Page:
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SHOW AND TELL NO. 1 PICTURES OF BABYLON. "Now The Lord God [see The Logos and Rock Of Ages] had planted a garden in the east, in Eden; and there He put.

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Presentation on theme: "SHOW AND TELL NO. 1 PICTURES OF BABYLON. "Now The Lord God [see The Logos and Rock Of Ages] had planted a garden in the east, in Eden; and there He put."— Presentation transcript:

1 SHOW AND TELL NO. 1 PICTURES OF BABYLON

2 "Now The Lord God [see The Logos and Rock Of Ages] had planted a garden in the east, in Eden; and there He put the man He had formed [see The Creation Of Adam And Eve]. And The Lord God made all kinds of trees grow out of the ground - trees that were pleasing to the eye and good for food. In the middle of the garden were the tree of life and the tree of the knowledge of good and evil." [see The Two Trees]The LogosRock Of AgesThe Creation Of Adam And EveThe Two Trees "A river watering the garden flowed from Eden, and from there it divided. It had four headstreams. The name of the first is the Pishon. It winds through the entire land of Havilah, where there is gold. The gold of that land is good; aromatic resin and onyx are also there.The name of the second river is the Gihon; it winds through the entire land of Cush. The name of the third river is the Tigris; it runs along the east side of Asshur. And the fourth river is the Euphrates." (Genesis 2:8-14) The land of the Tigris and Euphrates Rivers is today in Iraq - a land rich in places related to events of Bible HistoryTigris and Euphrates Rivers Bible History

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4 Brickwork in King Nebuchadnezzar’s Palace Babylon, Iraq In the throne room of King Nebuchadnezzar's palace, Saddam Hussein built much of the brickwork over the ruins. The original bricks are inscribed with words praising Nebuchadnezzar. Above these, Hussein's workers laid bricks inscribed with the words, "In the era of Saddam Hussein, protector of Iraq, who rebuilt civilization and rebuilt Babylon."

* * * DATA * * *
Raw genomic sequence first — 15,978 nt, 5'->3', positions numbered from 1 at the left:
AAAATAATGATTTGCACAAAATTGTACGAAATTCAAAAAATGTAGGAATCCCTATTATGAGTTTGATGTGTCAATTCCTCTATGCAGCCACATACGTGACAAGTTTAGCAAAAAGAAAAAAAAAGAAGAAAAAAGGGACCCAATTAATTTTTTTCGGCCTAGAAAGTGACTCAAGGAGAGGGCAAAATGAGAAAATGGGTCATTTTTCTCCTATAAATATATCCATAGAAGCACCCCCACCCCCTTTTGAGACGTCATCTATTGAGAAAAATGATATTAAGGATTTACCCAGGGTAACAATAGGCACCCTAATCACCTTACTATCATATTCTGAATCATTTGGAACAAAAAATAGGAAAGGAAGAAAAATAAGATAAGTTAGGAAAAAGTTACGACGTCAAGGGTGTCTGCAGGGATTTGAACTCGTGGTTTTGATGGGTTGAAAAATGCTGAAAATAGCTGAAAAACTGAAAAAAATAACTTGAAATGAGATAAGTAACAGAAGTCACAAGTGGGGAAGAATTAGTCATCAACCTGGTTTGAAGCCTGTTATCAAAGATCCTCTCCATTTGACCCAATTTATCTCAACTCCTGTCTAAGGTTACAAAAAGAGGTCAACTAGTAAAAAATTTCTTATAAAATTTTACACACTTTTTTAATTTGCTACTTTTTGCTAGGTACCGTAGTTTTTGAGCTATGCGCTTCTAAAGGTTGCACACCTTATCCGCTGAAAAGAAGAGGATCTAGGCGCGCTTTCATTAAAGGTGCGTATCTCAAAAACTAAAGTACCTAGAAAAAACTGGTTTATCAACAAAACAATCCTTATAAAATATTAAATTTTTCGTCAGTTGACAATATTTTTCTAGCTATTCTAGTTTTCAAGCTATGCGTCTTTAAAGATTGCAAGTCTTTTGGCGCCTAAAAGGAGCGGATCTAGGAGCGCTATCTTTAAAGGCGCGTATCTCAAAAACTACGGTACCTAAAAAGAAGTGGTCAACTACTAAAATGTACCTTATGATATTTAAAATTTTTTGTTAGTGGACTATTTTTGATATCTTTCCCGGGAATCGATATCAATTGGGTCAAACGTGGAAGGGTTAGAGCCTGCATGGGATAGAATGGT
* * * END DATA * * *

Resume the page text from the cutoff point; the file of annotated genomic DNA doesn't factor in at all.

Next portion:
5 God. The dragon here is a composite animal with the physical attributes of snake, lion an These brick relieves are not glazed, as the beautiful glazed-brick panels figuring bulls, and lions (symbol of Ishtar) which decorated the Gate, the Palace and th4e Street of Processions, all taken, prior to World War I, to Berlin by the TGerman expedition which excavated Babylon. Along the Street, on the left a brick column is seen, which may have had a statue standing on The Lion of Babylon, large and splendidly carved in basalt, reminds us again that the lion symbol of the goddess Ishtar. In the sculpture, the lion’s back has marks indicating that it was for a precious saddle which the goddess Ishtar would stand. To the south of the Street of Processions is a major temple, the Esagila “The Lofty House”, left to the site of the Stepped Tower of Babylon, which had seven levels rising to a height of 91 meters on a square base also 91 meters square. The Street runs straight until the bridge access Euphrates, which rested on bastions 9 meters thick each. Another temple in the area is Nabushcari, recently dug up with painted murals, the largest to its time. And, as you cross the railway line to the city, you will see a rise, which originally was high with a palace built on it, which archaeologists call the summer palace of Nebuchadnessar upper parts of the back walls are ventilation apertures, which served the inner rooms and hall palace.